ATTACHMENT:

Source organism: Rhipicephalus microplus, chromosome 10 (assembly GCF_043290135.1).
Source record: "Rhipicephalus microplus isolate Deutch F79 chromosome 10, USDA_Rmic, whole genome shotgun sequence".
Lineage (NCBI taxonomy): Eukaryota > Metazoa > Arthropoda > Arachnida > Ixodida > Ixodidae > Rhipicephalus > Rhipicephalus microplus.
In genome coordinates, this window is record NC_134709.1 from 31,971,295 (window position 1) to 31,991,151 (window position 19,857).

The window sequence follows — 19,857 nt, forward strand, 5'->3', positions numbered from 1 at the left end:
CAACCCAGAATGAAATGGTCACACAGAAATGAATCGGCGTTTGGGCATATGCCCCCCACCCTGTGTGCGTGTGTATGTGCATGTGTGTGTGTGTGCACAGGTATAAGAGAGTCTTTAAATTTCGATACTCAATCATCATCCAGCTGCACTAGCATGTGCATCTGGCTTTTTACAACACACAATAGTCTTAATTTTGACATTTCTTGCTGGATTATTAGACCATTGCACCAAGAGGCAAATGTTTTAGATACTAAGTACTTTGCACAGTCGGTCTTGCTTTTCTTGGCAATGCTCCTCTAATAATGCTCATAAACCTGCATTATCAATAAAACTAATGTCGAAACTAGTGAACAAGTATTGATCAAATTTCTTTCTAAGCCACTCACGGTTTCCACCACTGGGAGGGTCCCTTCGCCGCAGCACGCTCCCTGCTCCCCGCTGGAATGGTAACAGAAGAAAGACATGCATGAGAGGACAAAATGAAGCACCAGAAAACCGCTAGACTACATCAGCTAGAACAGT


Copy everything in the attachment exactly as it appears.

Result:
Source organism: Rhipicephalus microplus, chromosome 10 (assembly GCF_043290135.1).
Source record: "Rhipicephalus microplus isolate Deutch F79 chromosome 10, USDA_Rmic, whole genome shotgun sequence".
Lineage (NCBI taxonomy): Eukaryota > Metazoa > Arthropoda > Arachnida > Ixodida > Ixodidae > Rhipicephalus > Rhipicephalus microplus.
In genome coordinates, this window is record NC_134709.1 from 31,971,295 (window position 1) to 31,991,151 (window position 19,857).

The window sequence follows — 19,857 nt, forward strand, 5'->3', positions numbered from 1 at the left end:
CAACCCAGAATGAAATGGTCACACAGAAATGAATCGGCGTTTGGGCATATGCCCCCCACCCTGTGTGCGTGTGTATGTGCATGTGTGTGTGTGTGCACAGGTATAAGAGAGTCTTTAAATTTCGATACTCAATCATCATCCAGCTGCACTAGCATGTGCATCTGGCTTTTTACAACACACAATAGTCTTAATTTTGACATTTCTTGCTGGATTATTAGACCATTGCACCAAGAGGCAAATGTTTTAGATACTAAGTACTTTGCACAGTCGGTCTTGCTTTTCTTGGCAATGCTCCTCTAATAATGCTCATAAACCTGCATTATCAATAAAACTAATGTCGAAACTAGTGAACAAGTATTGATCAAATTTCTTTCTAAGCCACTCACGGTTTCCACCACTGGGAGGGTCCCTTCGCCGCAGCACGCTCCCTGCTCCCCGCTGGAATGGTAACAGAAGAAAGACATGCATGAGAGGACAAAATGAAGCACCAGAAAACCGCTAGACTACATCAGCTAGAACAGT